String of Thefts at High-End San Francisco Stores Have Officials Wary of Coordinated Effort

Several robberies were carried out over the weekend at high-end stores in and around the San Francisco Bay Area with thousands of dollars of jewelry, sunglasses, clothes and other merchandise stolen.

According to The Associated Press, law enforcement officials believe the thefts to be the work of organized crime networks recruiting young people to steal valuable merchandise, then sell it online.

"We're not talking about someone who needs money or needs food. These are people who go out and do this for high profit, and for the thrill," said Ben Dugan, president of the Coalition of Law Enforcement and Retail.

The people recruited to perform the thefts are paid $500 to $1,000 to take as much merchandise as they can or steal specific items, and bring it to certain people who then send it to other parts of the country to be resold, the AP reported.

The robberies in San Francisco started around 8 p.m. Friday, when the Union Square Louis Vuitton, Burberry and Bloomingdale's, among other stores, were invaded by people stealing merchandise and running to nearby cars.

The so-called criminal flash mobs are a growing trend designed to look chaotic, but law enforcement officials say they are quite the opposite and can also hide in and around other events.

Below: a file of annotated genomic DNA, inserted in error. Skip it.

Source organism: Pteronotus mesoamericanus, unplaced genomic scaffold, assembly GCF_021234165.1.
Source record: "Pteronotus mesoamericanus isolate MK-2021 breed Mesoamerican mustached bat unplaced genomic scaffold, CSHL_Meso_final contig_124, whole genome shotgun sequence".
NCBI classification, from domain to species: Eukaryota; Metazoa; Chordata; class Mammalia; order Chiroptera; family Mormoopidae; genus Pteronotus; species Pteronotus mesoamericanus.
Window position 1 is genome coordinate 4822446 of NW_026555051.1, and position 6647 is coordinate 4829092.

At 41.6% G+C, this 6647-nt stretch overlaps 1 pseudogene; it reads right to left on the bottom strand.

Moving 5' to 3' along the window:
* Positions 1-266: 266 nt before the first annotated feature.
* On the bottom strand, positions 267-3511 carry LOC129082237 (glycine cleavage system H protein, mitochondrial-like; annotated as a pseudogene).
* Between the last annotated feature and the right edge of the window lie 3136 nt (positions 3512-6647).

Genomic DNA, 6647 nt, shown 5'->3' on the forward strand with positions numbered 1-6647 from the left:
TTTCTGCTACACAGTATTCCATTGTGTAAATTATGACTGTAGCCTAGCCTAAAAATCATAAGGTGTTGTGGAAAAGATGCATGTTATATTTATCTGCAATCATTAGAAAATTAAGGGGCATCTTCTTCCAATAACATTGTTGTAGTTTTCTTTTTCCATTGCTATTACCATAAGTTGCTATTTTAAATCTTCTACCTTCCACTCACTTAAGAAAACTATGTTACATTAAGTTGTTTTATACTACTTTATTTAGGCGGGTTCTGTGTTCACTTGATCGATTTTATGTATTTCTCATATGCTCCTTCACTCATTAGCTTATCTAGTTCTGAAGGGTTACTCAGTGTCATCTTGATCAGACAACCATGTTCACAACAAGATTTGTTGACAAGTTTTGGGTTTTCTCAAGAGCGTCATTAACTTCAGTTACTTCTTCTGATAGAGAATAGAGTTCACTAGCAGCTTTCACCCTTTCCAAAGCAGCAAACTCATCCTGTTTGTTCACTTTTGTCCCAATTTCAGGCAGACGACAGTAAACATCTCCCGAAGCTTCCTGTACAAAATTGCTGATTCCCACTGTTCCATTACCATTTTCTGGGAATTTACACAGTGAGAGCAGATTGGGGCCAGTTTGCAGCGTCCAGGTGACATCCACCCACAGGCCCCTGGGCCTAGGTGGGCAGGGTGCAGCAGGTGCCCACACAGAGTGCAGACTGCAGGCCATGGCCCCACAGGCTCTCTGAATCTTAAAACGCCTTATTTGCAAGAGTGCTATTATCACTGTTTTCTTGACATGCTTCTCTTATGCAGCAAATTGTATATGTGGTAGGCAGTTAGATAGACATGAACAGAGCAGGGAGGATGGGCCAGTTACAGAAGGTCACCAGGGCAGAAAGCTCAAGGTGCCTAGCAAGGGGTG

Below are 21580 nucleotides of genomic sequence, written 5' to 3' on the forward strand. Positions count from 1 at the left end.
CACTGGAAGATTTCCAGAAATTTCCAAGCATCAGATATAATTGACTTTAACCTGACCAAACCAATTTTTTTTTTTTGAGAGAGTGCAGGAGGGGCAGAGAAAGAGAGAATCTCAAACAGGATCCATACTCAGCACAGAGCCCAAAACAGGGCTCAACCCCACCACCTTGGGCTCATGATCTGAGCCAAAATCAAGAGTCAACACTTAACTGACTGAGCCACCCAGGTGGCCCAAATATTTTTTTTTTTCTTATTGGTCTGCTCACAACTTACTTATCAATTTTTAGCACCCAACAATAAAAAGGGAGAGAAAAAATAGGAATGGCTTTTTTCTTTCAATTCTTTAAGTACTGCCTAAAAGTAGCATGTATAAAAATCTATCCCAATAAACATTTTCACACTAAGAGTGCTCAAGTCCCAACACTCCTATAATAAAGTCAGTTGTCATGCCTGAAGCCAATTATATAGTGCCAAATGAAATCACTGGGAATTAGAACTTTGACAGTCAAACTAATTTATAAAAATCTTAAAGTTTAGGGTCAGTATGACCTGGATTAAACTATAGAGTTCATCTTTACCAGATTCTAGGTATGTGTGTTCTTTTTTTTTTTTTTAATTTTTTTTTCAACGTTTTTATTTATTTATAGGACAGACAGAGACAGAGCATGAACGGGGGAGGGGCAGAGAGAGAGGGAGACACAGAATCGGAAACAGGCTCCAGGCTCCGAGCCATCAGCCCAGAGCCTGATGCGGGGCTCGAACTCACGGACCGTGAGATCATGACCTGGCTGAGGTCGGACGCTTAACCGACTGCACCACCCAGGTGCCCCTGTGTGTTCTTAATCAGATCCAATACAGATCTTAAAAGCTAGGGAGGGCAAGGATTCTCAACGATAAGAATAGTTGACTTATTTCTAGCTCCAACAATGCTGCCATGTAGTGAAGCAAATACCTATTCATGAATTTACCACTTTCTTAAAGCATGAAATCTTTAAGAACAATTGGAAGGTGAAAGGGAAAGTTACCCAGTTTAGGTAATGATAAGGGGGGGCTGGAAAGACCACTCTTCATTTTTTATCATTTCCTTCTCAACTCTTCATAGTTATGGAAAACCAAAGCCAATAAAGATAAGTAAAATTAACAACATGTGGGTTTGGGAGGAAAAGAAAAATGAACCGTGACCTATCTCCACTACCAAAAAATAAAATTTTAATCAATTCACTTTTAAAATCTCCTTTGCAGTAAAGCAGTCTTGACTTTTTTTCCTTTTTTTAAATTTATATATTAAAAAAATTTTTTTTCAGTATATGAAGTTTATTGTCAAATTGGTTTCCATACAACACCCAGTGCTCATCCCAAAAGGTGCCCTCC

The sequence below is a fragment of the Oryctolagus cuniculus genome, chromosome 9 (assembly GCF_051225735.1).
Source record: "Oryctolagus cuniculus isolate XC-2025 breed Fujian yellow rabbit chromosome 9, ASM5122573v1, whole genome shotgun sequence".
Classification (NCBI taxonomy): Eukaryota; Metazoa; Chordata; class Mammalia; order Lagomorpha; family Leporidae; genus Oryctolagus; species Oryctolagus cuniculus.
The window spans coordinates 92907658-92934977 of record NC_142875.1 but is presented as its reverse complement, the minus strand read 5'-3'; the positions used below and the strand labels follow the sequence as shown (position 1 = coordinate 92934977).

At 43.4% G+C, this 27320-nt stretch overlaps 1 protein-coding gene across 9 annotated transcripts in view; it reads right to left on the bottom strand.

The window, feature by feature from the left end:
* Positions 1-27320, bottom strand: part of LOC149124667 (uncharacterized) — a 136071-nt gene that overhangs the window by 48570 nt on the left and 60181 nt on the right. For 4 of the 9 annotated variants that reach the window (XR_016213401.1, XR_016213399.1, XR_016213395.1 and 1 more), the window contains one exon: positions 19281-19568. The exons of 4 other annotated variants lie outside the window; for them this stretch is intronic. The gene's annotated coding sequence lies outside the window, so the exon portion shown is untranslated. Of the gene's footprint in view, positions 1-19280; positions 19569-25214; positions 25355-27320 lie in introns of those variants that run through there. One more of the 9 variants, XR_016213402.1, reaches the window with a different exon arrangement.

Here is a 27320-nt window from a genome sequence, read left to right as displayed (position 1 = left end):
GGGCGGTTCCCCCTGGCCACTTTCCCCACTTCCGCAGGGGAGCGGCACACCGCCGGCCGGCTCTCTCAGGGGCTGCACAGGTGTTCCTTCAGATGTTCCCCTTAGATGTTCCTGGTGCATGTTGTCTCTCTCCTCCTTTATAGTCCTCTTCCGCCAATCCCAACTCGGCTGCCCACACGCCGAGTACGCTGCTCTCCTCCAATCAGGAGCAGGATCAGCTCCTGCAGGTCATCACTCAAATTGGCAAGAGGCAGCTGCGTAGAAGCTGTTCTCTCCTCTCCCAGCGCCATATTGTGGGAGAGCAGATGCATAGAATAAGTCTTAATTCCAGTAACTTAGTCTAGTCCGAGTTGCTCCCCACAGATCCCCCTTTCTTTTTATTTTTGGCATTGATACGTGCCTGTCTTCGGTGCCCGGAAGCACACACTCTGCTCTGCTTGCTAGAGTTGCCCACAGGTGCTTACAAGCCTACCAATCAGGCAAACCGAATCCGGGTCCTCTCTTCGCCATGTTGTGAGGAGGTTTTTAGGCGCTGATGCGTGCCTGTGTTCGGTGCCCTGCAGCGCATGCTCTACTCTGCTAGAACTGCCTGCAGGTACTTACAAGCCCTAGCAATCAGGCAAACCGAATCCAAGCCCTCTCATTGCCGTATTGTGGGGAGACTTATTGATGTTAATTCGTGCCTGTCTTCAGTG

During the protests across the country and in San Francisco in the summer of 2020 following the murder of George Floyd by Minneapolis police, Dugan said similar thievery took place in multiple cities.

"It was meant to look like looting, but it really wasn't. It's a criminal entity employing other people to steal for them so they can profit by selling it online," Dugan said.

For more reporting from The Associated Press, see below.

San Francisco, Robberies, Louis Vuitton
Police officers and emergency crews park outside the Louis Vuitton store in San Francisco's Union Square Monday after looters ransacked businesses. Groups of thieves, some carrying crowbars and hammers, smashed glass cases and window displays, ransacking high-end stores throughout the San Francisco Bay Area, stealing jewelry, sunglasses, suitcases and other merchandise before fleeing in waiting cars. Danielle Echeverria/San Francisco Chronicle via AP

Videos of the chaotic scene posted on social media by witnesses showed police officers dragging one suspect from a waiting car and people running with merchandise in their arms or dragging suitcases.

The flash mobs are usually organized by local people who recruit their crews and send them to steal specific merchandise requested by criminal organizations throughout the country, Dugan said.

Gov. Gavin Newsom said his office met with retailers over the weekend who asked for more police patrols.

"You will see substantially more starting today, in and around areas that are highly trafficked and coming into the holiday season Black Friday in shopping malls," he told reporters Monday at an event in San Francisco.

He said the California Highway Patrol immediately stepped up patrols along nearby highway corridors following the thefts this weekend and asked local officials how they could help.

In July, Newsom signed a law that allows prosecutors to charge those who work with others to steal merchandise. He said this year's state budget included millions of dollars for local officials to address retail theft and his January budget proposal will include an "exponential increase of support to help cities and counties."